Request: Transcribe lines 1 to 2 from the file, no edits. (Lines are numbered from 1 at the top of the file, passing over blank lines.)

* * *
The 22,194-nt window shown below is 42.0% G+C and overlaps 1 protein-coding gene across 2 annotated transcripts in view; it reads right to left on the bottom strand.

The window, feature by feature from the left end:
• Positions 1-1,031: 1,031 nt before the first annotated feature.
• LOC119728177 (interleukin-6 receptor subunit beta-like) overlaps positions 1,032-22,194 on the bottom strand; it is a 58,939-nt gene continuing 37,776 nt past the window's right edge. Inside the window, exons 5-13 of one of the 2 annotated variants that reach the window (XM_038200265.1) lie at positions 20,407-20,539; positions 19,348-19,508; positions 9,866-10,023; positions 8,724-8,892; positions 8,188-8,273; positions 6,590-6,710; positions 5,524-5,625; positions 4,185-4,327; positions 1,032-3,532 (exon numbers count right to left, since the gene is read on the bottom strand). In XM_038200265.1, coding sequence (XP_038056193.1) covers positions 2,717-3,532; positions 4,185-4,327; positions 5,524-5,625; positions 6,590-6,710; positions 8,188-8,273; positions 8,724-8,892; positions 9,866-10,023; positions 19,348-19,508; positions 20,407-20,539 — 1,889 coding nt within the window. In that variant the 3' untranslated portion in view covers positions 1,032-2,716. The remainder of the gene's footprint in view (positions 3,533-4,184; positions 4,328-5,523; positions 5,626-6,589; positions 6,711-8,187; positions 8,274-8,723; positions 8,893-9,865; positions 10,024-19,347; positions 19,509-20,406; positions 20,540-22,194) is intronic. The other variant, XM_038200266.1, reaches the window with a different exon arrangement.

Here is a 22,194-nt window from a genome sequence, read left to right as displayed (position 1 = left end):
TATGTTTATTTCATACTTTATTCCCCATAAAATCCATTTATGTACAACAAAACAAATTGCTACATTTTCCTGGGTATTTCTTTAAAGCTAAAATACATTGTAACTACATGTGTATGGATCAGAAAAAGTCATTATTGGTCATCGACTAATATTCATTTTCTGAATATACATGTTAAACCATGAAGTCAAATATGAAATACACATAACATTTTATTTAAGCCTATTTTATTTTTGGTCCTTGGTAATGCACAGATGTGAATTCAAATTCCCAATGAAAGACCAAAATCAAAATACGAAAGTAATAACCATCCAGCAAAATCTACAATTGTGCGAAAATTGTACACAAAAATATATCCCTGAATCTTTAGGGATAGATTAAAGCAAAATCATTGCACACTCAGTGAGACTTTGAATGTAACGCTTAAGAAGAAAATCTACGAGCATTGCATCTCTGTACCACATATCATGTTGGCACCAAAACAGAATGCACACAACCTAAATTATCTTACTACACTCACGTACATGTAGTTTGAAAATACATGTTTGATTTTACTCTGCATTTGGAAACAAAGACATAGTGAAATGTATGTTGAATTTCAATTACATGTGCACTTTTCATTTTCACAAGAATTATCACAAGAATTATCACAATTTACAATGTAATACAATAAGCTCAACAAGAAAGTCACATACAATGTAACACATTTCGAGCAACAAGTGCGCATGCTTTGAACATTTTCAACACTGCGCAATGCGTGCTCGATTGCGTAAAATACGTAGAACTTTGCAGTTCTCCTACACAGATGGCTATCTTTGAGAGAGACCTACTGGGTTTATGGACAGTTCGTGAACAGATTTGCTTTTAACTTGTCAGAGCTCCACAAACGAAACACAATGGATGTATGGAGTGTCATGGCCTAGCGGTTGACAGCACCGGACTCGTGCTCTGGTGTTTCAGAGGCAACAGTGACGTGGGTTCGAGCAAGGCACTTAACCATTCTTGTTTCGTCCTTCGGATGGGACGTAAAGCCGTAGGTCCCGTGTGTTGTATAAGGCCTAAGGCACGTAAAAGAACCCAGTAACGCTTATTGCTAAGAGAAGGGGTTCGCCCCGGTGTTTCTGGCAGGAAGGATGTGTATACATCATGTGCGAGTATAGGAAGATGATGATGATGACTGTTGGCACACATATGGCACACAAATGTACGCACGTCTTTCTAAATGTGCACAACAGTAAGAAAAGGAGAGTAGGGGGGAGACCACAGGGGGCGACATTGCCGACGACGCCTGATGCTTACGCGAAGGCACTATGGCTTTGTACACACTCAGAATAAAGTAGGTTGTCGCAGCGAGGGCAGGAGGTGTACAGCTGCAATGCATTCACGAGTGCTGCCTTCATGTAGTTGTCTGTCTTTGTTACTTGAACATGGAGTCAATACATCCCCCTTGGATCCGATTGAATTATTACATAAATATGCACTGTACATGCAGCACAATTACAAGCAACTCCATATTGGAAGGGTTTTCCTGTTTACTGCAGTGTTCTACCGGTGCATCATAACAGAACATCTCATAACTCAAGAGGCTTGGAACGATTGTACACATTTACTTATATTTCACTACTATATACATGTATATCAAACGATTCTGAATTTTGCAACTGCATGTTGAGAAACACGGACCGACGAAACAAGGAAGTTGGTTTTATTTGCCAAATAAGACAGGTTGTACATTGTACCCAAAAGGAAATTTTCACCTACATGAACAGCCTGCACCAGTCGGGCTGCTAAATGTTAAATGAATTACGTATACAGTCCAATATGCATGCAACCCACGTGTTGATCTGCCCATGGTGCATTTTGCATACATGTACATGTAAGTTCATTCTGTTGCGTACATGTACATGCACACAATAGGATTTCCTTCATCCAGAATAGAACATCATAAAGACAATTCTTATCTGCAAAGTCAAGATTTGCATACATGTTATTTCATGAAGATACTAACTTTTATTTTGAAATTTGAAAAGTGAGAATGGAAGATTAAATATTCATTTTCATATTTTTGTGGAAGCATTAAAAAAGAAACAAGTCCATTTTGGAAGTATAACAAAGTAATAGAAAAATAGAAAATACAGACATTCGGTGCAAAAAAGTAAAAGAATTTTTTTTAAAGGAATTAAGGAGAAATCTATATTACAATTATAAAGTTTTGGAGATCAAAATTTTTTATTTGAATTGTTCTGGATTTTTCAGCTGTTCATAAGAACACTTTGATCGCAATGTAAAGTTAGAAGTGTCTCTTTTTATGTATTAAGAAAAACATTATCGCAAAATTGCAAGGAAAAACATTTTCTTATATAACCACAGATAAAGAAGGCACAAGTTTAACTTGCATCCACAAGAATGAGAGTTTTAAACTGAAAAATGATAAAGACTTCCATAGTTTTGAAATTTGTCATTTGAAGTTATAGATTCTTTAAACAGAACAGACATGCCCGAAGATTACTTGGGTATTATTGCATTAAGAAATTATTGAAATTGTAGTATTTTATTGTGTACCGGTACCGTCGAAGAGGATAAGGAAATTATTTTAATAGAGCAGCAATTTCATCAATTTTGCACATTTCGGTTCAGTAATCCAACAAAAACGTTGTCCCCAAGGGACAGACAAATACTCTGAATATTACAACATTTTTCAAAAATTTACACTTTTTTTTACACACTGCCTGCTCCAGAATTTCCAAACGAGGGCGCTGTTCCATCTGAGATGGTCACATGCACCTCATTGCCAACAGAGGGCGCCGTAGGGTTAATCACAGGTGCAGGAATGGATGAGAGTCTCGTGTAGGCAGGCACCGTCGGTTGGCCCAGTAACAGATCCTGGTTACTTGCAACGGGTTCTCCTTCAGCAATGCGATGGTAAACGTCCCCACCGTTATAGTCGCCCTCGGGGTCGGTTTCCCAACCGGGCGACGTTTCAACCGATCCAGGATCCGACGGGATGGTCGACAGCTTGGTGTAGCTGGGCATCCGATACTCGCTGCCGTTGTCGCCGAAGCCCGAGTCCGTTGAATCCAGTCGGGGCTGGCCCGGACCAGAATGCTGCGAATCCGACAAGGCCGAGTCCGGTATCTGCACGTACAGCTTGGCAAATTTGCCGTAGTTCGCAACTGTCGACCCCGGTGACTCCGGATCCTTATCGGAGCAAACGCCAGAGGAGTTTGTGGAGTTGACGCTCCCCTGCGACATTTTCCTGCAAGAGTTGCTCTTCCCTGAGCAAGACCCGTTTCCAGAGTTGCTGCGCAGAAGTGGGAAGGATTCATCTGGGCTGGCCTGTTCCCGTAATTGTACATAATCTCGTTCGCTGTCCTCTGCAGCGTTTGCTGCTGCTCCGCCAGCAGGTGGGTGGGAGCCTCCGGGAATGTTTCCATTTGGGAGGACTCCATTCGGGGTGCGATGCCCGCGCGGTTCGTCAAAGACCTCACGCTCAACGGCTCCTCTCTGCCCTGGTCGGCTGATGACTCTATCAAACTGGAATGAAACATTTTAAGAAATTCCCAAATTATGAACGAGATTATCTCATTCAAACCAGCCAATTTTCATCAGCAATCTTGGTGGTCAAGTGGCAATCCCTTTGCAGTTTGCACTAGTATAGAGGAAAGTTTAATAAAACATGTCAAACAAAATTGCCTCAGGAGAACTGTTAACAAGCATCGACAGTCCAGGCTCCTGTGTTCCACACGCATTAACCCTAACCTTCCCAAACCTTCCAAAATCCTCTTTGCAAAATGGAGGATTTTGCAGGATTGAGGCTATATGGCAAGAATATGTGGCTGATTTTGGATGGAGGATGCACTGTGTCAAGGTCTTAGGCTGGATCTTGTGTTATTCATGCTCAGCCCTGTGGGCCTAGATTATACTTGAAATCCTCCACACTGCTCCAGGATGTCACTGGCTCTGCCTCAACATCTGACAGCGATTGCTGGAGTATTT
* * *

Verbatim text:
The 22,194-nt window shown below is 42.0% G+C and overlaps 1 protein-coding gene across 2 annotated transcripts in view; it reads right to left on the bottom strand.

The window, feature by feature from the left end: